One of the many reasons that I committed to doing this blog was to not only keep my family and friends updated on my life and adventures in Africa but it was also to change people’s very outdated perceptions of this glorious continent.
Many of those who I spoke to about my journey were all under similar illusions that this is a war torn, poverty, drought-stricken land filled with people dying of famine. While this is a perception that has been true at time, it has been mainly conjured by the media, governments and even development projects such as I am involved with. There is entirely different prospective that people are not seeing and understanding. Africa is not the Third World continent that it was and still is portrayed as in the Western World’s media.
And please note that it Africa is a continent….not just one country but 54! Granted this number changes on what seems like almost a monthly basis as new boundaries are defined by either war or democratic efforts. Yet, all of the 54 countries that currently make up the continent of Africa are still growing and developing systems and infrastructures equivalent to those found in the Western hemisphere. There are many schools of thought on how best that this development should take place. Some are strong proponents for the assistance provided through foreign aid; while others argue the success of African countries who have done it on their own without the complications and patronizing attitudes of the west. Many of the volunteers that I know agree with me that the current system of development aid simply doesn’t work or have the intended results. But that is an issue for another blog.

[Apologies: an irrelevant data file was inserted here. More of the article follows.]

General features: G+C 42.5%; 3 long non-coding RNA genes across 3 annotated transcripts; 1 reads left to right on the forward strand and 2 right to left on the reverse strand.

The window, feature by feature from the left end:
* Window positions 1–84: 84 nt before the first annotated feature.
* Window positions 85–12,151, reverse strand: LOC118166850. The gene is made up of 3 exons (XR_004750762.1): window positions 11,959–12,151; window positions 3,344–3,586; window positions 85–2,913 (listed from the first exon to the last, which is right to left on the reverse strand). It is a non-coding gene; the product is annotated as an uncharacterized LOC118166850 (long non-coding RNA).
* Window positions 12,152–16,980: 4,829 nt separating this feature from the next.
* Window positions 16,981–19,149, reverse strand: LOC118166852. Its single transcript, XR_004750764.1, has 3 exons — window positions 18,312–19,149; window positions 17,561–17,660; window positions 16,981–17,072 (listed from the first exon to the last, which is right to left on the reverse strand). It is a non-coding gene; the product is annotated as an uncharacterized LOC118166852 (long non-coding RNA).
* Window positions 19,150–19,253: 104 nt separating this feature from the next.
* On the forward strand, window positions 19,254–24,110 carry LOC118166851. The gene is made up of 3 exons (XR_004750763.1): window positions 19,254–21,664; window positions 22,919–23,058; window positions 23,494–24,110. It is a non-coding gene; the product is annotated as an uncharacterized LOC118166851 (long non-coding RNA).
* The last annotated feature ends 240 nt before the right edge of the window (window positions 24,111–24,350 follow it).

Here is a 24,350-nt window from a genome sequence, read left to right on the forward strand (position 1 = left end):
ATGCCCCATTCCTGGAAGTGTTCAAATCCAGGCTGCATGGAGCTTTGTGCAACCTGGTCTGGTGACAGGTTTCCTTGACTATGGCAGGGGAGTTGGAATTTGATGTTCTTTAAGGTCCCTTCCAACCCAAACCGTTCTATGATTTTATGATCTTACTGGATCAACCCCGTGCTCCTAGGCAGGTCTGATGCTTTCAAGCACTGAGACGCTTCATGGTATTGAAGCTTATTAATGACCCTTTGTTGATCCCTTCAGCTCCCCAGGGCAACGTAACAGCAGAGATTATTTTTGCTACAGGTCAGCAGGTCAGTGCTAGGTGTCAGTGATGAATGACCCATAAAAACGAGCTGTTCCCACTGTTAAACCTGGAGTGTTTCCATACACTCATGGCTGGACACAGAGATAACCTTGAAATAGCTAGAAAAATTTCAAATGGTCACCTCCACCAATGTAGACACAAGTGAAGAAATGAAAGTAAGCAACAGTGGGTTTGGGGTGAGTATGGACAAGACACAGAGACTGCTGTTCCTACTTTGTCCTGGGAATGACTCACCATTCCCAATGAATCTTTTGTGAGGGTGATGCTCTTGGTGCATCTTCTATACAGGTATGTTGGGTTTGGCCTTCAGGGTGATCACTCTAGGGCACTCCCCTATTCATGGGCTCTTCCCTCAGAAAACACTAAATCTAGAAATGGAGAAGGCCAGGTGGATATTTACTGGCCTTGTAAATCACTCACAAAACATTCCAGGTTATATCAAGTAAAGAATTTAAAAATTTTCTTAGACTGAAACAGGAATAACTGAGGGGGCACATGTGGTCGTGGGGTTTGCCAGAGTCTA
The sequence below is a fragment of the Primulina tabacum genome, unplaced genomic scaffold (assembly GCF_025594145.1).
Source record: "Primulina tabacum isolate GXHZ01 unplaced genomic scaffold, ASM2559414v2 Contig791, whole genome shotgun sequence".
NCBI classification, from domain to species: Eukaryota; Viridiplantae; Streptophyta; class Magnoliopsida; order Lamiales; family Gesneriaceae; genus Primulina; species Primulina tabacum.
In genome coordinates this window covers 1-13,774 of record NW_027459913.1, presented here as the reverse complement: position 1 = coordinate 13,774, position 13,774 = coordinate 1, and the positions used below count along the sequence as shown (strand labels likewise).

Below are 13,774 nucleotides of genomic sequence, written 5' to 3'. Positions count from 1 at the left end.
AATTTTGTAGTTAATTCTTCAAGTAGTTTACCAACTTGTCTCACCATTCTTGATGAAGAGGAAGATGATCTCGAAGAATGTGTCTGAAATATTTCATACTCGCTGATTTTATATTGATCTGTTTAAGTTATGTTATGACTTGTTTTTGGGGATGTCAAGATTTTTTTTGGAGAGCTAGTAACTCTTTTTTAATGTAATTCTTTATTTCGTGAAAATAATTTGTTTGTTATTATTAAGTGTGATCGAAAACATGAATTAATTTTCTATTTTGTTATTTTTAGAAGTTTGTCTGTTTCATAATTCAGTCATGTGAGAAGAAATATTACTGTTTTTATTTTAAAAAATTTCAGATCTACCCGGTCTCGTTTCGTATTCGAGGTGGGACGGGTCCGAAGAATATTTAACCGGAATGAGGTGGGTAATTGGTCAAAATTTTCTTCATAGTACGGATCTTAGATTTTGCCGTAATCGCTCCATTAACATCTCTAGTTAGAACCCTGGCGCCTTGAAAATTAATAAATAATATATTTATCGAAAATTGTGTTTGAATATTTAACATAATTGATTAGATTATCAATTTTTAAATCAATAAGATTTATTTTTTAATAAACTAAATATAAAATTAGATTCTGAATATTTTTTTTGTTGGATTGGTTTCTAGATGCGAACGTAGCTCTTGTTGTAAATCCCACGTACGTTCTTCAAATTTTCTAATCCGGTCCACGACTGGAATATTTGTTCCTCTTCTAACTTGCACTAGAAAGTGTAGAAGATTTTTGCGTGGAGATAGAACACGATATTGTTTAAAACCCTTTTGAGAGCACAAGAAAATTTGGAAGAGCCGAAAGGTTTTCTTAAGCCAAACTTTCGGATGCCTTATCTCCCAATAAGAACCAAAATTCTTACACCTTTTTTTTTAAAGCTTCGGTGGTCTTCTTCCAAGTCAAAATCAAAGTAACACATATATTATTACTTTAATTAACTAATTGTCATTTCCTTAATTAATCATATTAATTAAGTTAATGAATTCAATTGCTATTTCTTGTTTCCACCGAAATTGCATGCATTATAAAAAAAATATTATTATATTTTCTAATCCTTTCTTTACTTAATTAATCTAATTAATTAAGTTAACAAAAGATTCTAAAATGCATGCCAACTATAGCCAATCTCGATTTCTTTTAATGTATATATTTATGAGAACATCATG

Back to the topic at hand, Africa is an amazing, beautiful continent filled with 54 countries that are so unique in landscape, culture and life. Please stop thinking about it as only a land of famine, poverty and war. Change your perspective, it is the best thing that you can do for those who are in more vulnerable situations. Use the internet to search and learn about the unique beauty of landscape and people that are just waiting for you to discover. The following post which I found on the on-line version of the Toronto Star features an article about Oxfam’s campaign to change perspectives as well.